Almost One Fourth Of All Feral Hog Attacks Occur In Texas
In a battle against the European wild hog and African warthog, who would win? Inquiring minds want to know! I have often wondered the answer to this question myself. Both feral hogs and warthogs are big and mean and play to win, looking at you like you owe them money when encountered on their home turf. Both feral hogs and warthogs are considered to be from the wild pig family, just different species from different parts of the world.
The warthog is a medium sized hog found across most of sub-Saharan Africa, their native homeland. They have a large head compared to the rest of their body and both males and females have tusks and large ones at that.
In comparison, a feral hog has European origins and was brought to the United States by the Spaniards looking to settle land way back in the 1500s. They can grow very large in the wild and reproduce rapidly. Wild boars develop a thick shoulder plate of hard tissue which is found in all boars three years and older. The purpose of this shield is to protect vital organs during interspecies quarrels with other boars in the pursuit of breeding opportunities with sows in estrus.
Both the feral hog and warthog can be tough to ethically kill and therein lies the challenge for the hunter. In comparison on deciding which is tougher, it all comes down to the size of the animal which would dictate a few rules on selecting the right weapon with which to hunt them.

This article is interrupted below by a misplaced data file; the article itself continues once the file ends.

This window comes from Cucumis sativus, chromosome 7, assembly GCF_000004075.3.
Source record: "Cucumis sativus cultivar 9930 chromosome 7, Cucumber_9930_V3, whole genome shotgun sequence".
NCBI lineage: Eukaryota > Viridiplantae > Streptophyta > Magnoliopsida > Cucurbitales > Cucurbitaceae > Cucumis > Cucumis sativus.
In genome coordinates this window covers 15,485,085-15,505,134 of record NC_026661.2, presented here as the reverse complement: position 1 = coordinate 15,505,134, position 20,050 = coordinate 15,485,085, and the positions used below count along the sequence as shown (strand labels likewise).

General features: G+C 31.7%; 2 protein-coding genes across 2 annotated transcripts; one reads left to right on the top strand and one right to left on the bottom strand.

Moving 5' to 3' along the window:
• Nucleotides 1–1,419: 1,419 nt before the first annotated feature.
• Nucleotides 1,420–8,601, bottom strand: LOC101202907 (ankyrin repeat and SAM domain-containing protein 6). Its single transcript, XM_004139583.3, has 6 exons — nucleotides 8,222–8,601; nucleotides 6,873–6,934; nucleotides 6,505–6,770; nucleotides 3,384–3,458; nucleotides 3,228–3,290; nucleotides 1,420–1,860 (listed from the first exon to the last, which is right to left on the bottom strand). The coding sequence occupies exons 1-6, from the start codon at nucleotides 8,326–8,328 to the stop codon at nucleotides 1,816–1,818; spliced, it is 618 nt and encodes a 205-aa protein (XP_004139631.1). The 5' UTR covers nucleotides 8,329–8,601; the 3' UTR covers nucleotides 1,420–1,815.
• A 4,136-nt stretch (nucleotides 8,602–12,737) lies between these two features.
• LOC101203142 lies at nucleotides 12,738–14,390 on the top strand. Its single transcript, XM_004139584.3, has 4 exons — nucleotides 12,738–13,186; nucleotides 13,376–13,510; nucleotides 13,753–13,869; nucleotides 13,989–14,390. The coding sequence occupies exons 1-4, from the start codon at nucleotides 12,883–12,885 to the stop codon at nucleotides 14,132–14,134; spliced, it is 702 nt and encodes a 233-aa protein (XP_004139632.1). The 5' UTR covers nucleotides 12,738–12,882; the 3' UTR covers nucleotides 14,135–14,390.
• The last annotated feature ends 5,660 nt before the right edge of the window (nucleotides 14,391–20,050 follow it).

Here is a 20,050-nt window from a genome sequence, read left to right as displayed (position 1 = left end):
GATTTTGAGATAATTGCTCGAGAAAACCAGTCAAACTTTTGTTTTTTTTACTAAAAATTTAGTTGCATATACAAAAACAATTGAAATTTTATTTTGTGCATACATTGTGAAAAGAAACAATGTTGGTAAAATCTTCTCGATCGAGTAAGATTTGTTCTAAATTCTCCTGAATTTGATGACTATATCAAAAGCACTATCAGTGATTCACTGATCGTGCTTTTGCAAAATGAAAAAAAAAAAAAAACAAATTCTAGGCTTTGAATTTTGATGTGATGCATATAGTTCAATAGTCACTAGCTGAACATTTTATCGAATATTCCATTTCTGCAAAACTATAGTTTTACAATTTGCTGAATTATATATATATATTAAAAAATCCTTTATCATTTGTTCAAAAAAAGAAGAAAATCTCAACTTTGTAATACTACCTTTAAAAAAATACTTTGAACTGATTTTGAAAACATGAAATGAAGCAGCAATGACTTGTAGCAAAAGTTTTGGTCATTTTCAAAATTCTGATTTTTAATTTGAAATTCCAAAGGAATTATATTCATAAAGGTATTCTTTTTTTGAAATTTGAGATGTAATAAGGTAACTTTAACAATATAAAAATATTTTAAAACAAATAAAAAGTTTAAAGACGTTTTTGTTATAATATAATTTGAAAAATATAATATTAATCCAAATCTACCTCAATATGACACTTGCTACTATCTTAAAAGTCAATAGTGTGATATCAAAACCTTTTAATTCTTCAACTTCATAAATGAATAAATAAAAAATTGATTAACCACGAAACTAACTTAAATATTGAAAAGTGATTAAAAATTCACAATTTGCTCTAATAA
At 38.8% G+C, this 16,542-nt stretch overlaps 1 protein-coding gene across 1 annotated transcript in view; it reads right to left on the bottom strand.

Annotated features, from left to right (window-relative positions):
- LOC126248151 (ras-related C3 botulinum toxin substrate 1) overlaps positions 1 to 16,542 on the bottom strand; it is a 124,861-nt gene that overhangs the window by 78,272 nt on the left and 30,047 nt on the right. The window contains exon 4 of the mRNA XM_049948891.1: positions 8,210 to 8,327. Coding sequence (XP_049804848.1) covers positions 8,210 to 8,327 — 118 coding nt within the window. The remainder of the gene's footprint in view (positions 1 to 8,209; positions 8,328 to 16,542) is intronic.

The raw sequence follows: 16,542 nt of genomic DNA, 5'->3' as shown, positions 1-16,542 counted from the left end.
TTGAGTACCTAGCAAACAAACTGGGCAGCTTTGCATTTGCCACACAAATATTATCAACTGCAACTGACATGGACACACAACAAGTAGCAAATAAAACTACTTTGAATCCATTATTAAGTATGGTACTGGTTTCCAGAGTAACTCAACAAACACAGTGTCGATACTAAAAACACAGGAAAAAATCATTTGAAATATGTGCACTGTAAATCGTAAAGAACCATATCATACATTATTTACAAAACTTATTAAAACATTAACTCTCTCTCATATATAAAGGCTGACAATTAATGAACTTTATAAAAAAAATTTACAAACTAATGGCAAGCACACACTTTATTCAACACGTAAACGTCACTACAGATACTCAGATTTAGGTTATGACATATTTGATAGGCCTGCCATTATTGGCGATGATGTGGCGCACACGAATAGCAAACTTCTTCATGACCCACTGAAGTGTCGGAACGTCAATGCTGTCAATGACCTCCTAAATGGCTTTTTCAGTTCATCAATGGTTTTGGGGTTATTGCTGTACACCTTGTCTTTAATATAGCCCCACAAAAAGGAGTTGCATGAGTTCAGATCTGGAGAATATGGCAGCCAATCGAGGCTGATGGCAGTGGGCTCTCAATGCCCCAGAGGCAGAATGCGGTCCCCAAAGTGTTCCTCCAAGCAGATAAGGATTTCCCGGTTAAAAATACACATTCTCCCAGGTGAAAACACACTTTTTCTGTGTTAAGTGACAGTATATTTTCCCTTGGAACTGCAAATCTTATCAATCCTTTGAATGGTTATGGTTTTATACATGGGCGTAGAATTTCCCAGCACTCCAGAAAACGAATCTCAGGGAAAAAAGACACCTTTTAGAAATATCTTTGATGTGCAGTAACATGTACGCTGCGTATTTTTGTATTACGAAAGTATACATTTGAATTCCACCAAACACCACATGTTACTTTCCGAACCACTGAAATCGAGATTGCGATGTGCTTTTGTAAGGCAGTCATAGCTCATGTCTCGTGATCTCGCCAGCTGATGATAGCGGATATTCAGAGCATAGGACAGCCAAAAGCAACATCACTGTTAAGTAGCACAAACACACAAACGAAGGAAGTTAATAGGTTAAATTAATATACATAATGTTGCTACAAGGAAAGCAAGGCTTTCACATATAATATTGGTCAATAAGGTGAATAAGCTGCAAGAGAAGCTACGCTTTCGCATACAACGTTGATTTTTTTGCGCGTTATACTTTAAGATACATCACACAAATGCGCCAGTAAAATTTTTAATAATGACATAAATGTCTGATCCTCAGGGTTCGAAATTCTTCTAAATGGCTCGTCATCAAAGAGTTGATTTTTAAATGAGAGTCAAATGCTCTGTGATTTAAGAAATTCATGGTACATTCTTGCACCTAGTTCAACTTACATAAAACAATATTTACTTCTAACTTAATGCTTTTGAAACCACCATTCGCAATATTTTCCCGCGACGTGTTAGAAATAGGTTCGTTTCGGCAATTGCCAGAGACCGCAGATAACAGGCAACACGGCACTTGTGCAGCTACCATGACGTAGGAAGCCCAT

Both species possess a great sense of smell and decent hearing. Both need water close by to survive. Hunting watering holes in Africa is one of the most popular ways to hunt for warthogs next to spot and stalk hunting. In Texas, hunting for feral hogs usually means hunting a food source like a corn feeder or a freshly cut crop field at night but water sources during the day can be a great ambush point as well. Both animals are also very smart so you have to show up to the hunt with your “A game” and engage these worthy adversaries.
For rifle calibers, I recommend just about anything from 7mm to 30-06 and higher for either species. Sure you can hunt like my former neighbor did one time with me in the field with a .458 Lott, a popular African game caliber, but that can be a bit of overkill if you want the truth. My personal favorite wild boar hunting, pork procuring caliber is the venerable .308 Winchester (7.62x51mm). It has a good mix of knock down power and maintains good energy at longer ranges.
One of my new favorites in ammunition brands is Norma USA. They even have their own proprietary caliber, the .308 Norma Magnum (7.62x65mm) which is also a good hog round! Norma makes the TIPSTRIKE and Oryx lines of premium ammunition. You can even use a box of ammo five rounds at a time with their uniquely designed ammo inserts. What’s more is that you can use the empty ammo inserts as a good fire starter to cook all that wild pork you just harvested! They are made from 50% renewable raw material which is environmentally friendly.
Whatever species you chose to trek after on a hunting adventure, be safe and have fun out there!
Article by: Dustin Vaughn Warncke